Or maybe it isn't, but it seems like it. Even at their most languid pace (if there exists such a thing in the red squirrel world) they don't walk very often. They bound. Grey squirrels will walk, especially under the bird feeders where they have little reason to move more than a foot at a time, but their diminutive crimson cousins almost always leap from start to finish, the length of their leaps being the only variance used to regulate their speed, which is most often frantic.
I know this because since moving to the country I've become an expert squirrel watcher. You heard me. If squirrel watching were an Olympic event, I would've been on the podium in Sochi. There were squirrels when I lived in the city, of course, but not in these numbers. Or at least not able to be viewed as a single scurry in these numbers. (Yes, I just Googled the proper collective noun for a group of squirrels) I now live where there are a baker's dozen mature shagbark hickories in the yard, more in the woods, and the squirrels are surprisingly numerous.
|And there remain hundreds of unfallen nuts on the trees yet|
These nuts have been featured on the plate so often and in so many ways this winter, that frankly, I'm running out of ideas short of the classic brownies. I recently chopped some up in the food processor with a handful of kale, and sauteed that up with caramelized sweet onion and apple. I still don't know what you'd call that concoction, but it was downright fantastic on a pork chop. Whatever the cheffy name be.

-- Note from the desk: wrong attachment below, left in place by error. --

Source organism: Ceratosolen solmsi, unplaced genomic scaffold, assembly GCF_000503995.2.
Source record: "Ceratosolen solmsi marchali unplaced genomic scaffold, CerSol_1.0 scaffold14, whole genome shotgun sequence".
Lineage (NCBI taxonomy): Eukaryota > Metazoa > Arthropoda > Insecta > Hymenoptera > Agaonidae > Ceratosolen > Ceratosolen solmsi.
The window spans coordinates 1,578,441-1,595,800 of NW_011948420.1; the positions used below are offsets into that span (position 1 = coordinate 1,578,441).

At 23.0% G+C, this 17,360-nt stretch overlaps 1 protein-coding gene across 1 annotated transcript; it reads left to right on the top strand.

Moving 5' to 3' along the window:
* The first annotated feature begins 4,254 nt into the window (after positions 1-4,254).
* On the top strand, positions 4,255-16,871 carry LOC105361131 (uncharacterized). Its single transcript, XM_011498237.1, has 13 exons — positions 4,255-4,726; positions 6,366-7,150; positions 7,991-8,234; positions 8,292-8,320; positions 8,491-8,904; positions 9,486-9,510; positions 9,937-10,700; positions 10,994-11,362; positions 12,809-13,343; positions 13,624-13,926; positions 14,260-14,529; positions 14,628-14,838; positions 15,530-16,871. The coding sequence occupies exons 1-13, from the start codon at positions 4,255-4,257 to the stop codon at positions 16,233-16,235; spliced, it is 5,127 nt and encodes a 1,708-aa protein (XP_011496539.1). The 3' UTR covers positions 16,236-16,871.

And the squirrels came from everywhere. On a warm day this fall and winter, precious few as they were, it was not uncommon to see more than a dozen squirrels out there harvesting -- one or more for every tree, cumulatively. Where the plow had pushed snow partially across the yard under the hickory trees nearest the house, in preparation for yet another potential blizzard, a perfect sheet of ice formed over the dormant grass. I especially enjoyed watching the squirrels dig and pry there, slipping and flopping over as they worked. When one of them did gain a single edge on a nut frozen to the ground, they'd poke and pry, chew and fight, sometimes even chattering in frustration, until they got the nut free. That perfect rink of ice was soon pocked full of squirrel diggings so that it resembled a miniature minefield.
I'm comforted by that. Let them grow Carya-fat and content that they will fill my stew pot from the neighboring woods all the more, come fall.
Surely at this juncture you've noticed that we're trying something a bit different with the above. No sweeping panoramas of the hunting and fishing world, no waxing pansophic on the wonders of the natural universe and pike slime. The muse has been away for quite some time now -- I heard she's vacationing in Aruba.
That's all well and good for her, but in her absence and in order to try to establish some more consistent posting around here, I'm going to be trying out a bi-weekly (ish?) format of shorter posts concerning the changing flora and fauna around here as spring comes alive. I shall endeavor to come up with an appropriately snazzy and droll title for these mini posts as a group, like "Weekly Wildlife Journal" or "The Nature Report" or "Shit I Saw in the Yard While Waiting for the Dog to Pee" so that you may differentiate them from my regular, more sporadic stories when you see them linked on Twitfacetube, or however you usually find yourself here.
Fear not, gentle reader. My normal, over-palaverous and wandering ramblings will still be featured here, as often as they come to me. As soon as she gets back from Aruba. Better bring me a t-shirt too.
Thank you for guinea pigging with me, voluntarily or not.